Sex Ed Scare Tactics Won't Work With Teens

Sex EdPresident Bush's national campaign pushing for abstinence-until-marriage sex education within schools only furthers a stream of sexual ignorance within the emerging generation.

A case in point is Texas. While Bush was governor, it became the third state to create a law forbidding any form of sex education other than the abstinence-only doctrine. Yet, the state's teen pregnancy rates still teeter above the rates of other states and above the national average. A rise in sexually transmitted diseases has also been noted within the state.

The University of Washington, along with Duke University and the Group Health Cooperative in Seattle, recently did a study of 779 women ages 18 to 24. The study's results showed an alarming rate of women did not know how to use condoms properly. According to The New York Times, 44 percent of women in heterosexual relationships waited too long to apply condoms. Another finding showed that 59 percent of women waited until after penetration to apply a condom.

Abstinence-only education makes no mention of condoms or their proper usage -- the only mention is of their failure rates. With today's 18- to 24-year-olds lacking proper knowledge about family planning and contraceptive use, what should we expect from children in middle school and high school who aren't being properly educated?

In October 2002, the Sexuality Information and Education Council of the U.S. issued a press release containing poll findings that indicate American parents of numerous ethnicities were in overwhelming support of sex education programs that included information on prevention of contracting sexually transmitted diseases and unwanted pregnancy as well as about sex and sexuality, giving children a very comprehensive look at sex vs. the use of scare tactics to frighten children into abstinence.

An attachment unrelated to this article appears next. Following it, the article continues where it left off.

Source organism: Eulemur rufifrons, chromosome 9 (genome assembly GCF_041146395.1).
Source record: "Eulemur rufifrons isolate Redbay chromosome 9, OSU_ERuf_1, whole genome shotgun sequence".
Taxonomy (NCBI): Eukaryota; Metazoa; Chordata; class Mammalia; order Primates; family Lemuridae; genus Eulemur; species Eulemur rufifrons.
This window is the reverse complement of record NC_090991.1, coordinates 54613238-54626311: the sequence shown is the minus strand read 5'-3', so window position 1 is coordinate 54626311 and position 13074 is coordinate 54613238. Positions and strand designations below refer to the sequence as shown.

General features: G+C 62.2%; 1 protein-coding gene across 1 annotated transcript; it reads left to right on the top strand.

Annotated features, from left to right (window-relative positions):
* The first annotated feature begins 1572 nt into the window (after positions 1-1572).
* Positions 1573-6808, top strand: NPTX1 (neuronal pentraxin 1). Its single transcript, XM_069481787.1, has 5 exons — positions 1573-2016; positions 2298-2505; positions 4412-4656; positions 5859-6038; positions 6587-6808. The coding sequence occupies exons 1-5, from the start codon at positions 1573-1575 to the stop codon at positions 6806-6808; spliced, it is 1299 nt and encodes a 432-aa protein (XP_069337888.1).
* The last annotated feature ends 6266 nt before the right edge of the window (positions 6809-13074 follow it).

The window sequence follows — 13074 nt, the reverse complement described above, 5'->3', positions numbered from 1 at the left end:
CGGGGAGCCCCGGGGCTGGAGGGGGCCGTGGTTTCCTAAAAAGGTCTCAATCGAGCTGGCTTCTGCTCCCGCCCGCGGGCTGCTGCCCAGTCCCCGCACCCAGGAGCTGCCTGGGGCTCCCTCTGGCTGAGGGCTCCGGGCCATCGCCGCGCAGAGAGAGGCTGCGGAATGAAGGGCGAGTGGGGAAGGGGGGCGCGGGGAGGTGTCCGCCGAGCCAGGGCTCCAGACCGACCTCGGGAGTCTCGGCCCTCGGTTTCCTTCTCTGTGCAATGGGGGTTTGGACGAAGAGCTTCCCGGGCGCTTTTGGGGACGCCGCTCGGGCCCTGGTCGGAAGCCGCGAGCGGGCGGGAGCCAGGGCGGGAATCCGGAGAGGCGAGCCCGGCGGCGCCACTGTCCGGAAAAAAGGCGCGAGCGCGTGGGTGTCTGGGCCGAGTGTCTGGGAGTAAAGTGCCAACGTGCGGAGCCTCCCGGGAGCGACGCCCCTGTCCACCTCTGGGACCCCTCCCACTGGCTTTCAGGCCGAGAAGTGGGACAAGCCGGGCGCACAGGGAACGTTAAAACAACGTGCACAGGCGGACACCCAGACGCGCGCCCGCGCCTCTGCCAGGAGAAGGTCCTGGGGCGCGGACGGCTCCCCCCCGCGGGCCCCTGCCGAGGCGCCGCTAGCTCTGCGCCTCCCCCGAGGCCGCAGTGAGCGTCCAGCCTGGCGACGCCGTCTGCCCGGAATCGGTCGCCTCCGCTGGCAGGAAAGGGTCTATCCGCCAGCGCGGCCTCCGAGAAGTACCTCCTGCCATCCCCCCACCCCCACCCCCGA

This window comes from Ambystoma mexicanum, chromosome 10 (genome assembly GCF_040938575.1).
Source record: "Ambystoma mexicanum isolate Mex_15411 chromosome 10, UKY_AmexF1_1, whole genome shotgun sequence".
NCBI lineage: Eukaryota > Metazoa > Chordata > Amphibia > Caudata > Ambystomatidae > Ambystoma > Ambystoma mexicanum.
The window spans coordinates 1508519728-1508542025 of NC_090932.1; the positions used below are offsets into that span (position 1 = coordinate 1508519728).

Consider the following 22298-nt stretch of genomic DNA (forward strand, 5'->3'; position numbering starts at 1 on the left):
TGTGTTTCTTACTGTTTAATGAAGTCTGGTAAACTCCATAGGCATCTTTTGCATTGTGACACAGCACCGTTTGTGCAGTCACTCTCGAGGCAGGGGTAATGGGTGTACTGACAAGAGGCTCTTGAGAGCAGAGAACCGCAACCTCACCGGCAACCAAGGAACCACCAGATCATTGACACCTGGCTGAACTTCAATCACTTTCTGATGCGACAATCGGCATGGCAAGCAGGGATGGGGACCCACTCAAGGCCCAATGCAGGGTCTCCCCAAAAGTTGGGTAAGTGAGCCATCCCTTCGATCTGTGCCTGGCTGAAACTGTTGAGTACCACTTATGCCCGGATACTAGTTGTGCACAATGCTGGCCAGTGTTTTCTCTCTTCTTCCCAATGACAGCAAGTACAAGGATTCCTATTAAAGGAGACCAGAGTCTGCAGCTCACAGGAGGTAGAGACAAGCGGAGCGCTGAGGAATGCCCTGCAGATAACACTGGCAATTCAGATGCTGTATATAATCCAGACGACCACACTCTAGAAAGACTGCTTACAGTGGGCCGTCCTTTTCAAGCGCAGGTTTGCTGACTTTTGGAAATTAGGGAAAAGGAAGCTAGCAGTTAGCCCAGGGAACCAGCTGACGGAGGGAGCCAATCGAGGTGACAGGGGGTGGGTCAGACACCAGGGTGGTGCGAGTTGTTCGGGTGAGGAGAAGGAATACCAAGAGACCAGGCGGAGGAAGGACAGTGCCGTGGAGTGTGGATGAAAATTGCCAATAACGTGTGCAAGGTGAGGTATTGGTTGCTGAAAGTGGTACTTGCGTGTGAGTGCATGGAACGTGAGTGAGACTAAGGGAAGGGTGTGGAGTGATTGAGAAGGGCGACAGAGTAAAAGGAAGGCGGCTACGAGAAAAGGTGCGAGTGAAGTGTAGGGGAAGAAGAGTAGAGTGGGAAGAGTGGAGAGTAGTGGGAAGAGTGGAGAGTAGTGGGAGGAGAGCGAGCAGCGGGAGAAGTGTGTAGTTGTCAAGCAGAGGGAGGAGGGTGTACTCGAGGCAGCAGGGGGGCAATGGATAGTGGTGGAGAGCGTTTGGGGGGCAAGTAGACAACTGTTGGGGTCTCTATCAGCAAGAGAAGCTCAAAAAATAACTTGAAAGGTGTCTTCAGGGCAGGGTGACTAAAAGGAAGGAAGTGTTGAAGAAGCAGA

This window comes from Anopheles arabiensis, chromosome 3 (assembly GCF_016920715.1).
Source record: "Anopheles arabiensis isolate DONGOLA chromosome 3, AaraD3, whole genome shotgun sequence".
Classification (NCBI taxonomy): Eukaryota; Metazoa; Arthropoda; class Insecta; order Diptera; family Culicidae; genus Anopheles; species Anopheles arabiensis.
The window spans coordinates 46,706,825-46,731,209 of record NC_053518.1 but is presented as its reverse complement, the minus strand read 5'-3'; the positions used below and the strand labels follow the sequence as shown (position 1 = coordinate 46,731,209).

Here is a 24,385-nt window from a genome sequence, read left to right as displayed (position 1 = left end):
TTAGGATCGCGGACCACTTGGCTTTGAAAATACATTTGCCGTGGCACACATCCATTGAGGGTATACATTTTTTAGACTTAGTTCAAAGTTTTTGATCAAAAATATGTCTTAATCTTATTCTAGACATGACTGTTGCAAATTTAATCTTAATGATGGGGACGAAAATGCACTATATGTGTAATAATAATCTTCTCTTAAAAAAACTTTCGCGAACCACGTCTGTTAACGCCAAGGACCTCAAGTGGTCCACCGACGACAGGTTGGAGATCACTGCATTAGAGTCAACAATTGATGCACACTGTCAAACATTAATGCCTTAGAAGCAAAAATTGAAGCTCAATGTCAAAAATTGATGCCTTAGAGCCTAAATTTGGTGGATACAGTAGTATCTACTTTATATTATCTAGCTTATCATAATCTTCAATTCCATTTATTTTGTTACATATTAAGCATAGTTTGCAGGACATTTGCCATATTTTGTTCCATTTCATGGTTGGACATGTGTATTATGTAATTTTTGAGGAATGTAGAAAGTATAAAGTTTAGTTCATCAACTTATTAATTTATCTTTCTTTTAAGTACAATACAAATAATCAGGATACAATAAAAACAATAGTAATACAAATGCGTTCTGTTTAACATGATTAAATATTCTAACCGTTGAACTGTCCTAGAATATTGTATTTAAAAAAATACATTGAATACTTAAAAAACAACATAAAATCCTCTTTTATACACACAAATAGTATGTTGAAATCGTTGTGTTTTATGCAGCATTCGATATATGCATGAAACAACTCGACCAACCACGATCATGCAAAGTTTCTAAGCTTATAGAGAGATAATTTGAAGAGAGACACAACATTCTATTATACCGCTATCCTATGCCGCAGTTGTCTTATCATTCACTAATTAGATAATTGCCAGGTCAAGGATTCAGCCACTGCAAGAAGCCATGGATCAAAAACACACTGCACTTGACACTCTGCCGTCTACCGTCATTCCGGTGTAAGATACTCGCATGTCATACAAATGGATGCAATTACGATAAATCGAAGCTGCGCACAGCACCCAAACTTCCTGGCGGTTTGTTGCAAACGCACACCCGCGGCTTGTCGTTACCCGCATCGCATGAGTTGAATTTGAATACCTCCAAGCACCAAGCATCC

Obviously, national statistics have shown that these scare tactics aren't working. These students, taught only that a condom won't protect your heart and that only "bad kids" have sex, experiment with their developing sexuality anyway, often as a form of rebellion brought on by the shroud that envelopes sex. Only these children must bear consequences that a student with a comprehensive sex education would be less likely to face. Those educated in abstinence-only sex education can only rely on Trojan's instructions to lead them, if they even understood the necessity of a condom at all. It won't protect your heart, so why bother?

And what about those couples that do wait for marriage like they were told? Some married couples use condoms. Others use various oral contraceptives, the best known being "the pill." But what happens to those who didn't receive adequate education? Not everyone ventures off to college where information about sexuality is highly accessible. What are couples to do when they follow all the rules but don't have the knowledge to avoid multiple pregnancies within the marriage they waited for?

In addition, it should not fall upon the public school system to teach ethical standards to students or base their education on predetermined standards. Many families have varying attitudes on sex before marriage - some don't agree with it, and some are unopposed to the idea within the right situation. Neither the public school system nor the government is the moral authority for millions of families of differing beliefs and ethical standards. This narrow form of sex education fails to take into consideration this fact and teaches a narrow view, thus ignoring diverse ideas on sexuality.

Another element of this educational approach is the lack of acknowledgement for other forms of sexual expression. Men and women engage in same-sex intercourse. It's as real, as natural and as valid as heterosexual intercourse. Yet, abstinence-only programs with their highly conservative agenda also fail to educate gay and lesbian students who also need information and guidance during sexual development since they face many of the same risks that heterosexual students do. Ignoring the existence of these students and their educational needs only furthers the ignorance that this take on sex education fosters.

Abstinence-until-marriage education is not the plan for our nation's schools. Instead, we should take a more sex-positive approach, teaching students the realities of sex and sexuality.

Teaching a high school freshman girl what a condom is won't make her more likely to jump into a sexual situation -- it will teach her the realities and responsibilities that sex entails and leave her informed rather than ignorant as she approaches womanhood.

Callie Elizabeth Butler is a junior journalism major at Middle Tennessee State University.

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